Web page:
One step closer to discovery, the fundamental nature of matter peeks its head.
After spending well over $10 billion (Dh36.7bn) to find an elusive little ghost called the Higgs boson, scientists at the European Organization for Nuclear Research are now saying they have nothing definitive to report, but could have soon.
Their excitement over uncertain results is explained not by the idea of further grant applications, but by the way science works: disproving a theory is almost as good as proving it, since each rejected idea moves us closer to the correct one. And an answer to the Higgs boson mystery, one way or another, now seems tantalisingly close.
The prevailing theory of matter - yes, we're simplifying - says this little rascal should exist. If it doesn't, the maths of particle physics don't add up and the whole theoretical framework of the discipline - electroweak gauge symmetry, massless Nambu-Goldstone bosons and all the rest - will have to be dismantled and rebuilt some other way, like a Lego castle that refuses to stand up as planned.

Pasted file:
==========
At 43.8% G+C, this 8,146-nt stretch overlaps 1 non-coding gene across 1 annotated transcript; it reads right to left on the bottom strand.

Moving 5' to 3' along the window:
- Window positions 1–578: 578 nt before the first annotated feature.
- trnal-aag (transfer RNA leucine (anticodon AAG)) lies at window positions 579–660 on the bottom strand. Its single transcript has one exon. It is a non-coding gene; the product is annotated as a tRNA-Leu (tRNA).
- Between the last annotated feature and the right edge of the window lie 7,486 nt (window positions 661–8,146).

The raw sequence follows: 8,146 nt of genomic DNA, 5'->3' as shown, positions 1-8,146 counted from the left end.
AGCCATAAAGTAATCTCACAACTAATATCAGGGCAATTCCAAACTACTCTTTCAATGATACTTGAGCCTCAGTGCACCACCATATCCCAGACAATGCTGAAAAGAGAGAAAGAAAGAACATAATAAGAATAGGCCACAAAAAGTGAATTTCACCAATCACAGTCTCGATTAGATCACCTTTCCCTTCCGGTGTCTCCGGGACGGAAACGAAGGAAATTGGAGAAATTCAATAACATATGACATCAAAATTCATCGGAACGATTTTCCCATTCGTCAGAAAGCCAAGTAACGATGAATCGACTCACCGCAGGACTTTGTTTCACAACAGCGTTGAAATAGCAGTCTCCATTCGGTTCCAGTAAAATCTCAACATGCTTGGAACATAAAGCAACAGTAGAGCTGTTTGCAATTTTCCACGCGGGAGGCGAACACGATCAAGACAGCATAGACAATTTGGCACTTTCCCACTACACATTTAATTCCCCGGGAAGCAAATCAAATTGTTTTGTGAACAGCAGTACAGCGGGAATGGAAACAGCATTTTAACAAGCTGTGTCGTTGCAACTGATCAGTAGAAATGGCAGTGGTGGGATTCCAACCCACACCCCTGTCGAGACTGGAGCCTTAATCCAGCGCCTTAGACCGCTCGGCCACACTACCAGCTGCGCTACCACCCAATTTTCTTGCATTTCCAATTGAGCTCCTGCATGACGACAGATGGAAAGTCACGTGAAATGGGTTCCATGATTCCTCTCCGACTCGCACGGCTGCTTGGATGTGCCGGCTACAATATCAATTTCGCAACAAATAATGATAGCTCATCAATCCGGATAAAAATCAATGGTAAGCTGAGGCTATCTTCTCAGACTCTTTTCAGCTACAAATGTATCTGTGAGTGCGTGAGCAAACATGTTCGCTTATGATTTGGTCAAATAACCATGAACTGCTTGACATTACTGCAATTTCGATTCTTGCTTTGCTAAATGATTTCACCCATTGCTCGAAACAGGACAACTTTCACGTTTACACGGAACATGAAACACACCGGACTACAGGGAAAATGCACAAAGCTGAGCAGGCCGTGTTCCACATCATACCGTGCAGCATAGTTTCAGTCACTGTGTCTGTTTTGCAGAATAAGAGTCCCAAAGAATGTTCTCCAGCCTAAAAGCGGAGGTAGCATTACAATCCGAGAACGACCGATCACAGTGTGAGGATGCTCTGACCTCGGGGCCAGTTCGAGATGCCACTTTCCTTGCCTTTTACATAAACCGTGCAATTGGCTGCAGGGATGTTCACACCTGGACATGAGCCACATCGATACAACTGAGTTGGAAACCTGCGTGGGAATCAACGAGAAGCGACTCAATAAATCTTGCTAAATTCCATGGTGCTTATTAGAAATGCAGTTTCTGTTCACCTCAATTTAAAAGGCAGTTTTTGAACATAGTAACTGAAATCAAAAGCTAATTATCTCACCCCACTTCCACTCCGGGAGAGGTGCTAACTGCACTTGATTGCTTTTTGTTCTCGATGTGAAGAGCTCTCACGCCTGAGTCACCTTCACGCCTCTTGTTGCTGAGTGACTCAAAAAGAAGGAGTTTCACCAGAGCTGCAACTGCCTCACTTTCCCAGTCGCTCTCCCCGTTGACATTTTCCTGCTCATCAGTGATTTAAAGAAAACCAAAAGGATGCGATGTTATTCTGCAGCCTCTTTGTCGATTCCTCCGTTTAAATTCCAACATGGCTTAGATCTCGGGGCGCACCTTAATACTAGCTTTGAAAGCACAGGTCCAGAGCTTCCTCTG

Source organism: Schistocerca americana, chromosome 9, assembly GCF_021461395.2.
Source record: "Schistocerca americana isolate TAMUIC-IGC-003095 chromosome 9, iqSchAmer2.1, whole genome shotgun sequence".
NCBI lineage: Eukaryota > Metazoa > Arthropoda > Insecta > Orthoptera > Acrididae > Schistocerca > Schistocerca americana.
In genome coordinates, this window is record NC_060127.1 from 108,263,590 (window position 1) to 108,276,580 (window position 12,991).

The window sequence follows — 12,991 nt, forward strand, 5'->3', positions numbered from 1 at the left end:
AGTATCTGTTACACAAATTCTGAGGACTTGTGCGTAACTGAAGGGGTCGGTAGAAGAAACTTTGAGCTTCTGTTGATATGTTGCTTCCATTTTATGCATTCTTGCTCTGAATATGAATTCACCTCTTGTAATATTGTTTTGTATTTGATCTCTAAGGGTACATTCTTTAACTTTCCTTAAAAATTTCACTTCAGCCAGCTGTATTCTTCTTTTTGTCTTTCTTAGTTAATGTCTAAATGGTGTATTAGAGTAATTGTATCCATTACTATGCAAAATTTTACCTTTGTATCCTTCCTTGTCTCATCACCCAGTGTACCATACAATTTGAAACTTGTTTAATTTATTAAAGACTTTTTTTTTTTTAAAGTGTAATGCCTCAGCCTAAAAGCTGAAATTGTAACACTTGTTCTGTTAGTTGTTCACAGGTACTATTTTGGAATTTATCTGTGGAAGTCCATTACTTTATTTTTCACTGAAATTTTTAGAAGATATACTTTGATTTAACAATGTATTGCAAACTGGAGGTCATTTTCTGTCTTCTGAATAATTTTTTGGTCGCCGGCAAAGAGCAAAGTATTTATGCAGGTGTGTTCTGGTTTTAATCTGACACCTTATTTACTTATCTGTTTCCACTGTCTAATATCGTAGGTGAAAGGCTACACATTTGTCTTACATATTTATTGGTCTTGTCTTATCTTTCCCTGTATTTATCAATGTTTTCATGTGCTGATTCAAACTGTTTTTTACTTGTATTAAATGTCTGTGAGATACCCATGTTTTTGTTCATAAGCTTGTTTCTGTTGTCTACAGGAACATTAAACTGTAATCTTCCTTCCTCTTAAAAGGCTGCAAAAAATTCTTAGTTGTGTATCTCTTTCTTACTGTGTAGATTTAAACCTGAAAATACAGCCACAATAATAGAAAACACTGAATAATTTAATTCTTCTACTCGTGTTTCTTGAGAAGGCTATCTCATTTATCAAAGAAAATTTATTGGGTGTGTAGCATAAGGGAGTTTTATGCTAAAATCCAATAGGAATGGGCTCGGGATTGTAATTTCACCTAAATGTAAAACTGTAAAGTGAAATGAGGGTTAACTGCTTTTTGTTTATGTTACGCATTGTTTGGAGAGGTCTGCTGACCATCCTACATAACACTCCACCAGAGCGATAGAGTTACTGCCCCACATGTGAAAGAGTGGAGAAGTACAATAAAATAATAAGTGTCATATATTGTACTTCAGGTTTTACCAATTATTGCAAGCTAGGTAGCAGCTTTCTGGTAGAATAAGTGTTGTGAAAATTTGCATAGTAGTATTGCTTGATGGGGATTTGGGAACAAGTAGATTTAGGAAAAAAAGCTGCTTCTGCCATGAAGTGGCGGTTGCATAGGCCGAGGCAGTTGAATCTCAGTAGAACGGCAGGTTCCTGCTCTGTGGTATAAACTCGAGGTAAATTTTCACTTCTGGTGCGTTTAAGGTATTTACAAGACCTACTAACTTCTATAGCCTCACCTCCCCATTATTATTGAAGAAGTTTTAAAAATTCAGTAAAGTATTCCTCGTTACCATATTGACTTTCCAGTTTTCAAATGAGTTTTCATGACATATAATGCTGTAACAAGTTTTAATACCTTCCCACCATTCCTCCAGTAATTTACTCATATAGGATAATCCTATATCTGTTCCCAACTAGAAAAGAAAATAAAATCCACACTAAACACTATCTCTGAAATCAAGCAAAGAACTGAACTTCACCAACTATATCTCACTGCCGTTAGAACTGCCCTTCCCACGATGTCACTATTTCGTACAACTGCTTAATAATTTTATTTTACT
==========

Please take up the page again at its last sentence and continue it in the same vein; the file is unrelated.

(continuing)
The Higgs boson must be there but 30 years of trying, a 27 km circular tunnel called the Large Hadron Collider and physicists' earnest efforts have not found one, though smaller particles have been spotted. Now the CERN researchers say they know where to look, but want to be sure.
Fair enough. The fundamental nature of matter, you can see, is a little like getting married - you want to be certain before you commit.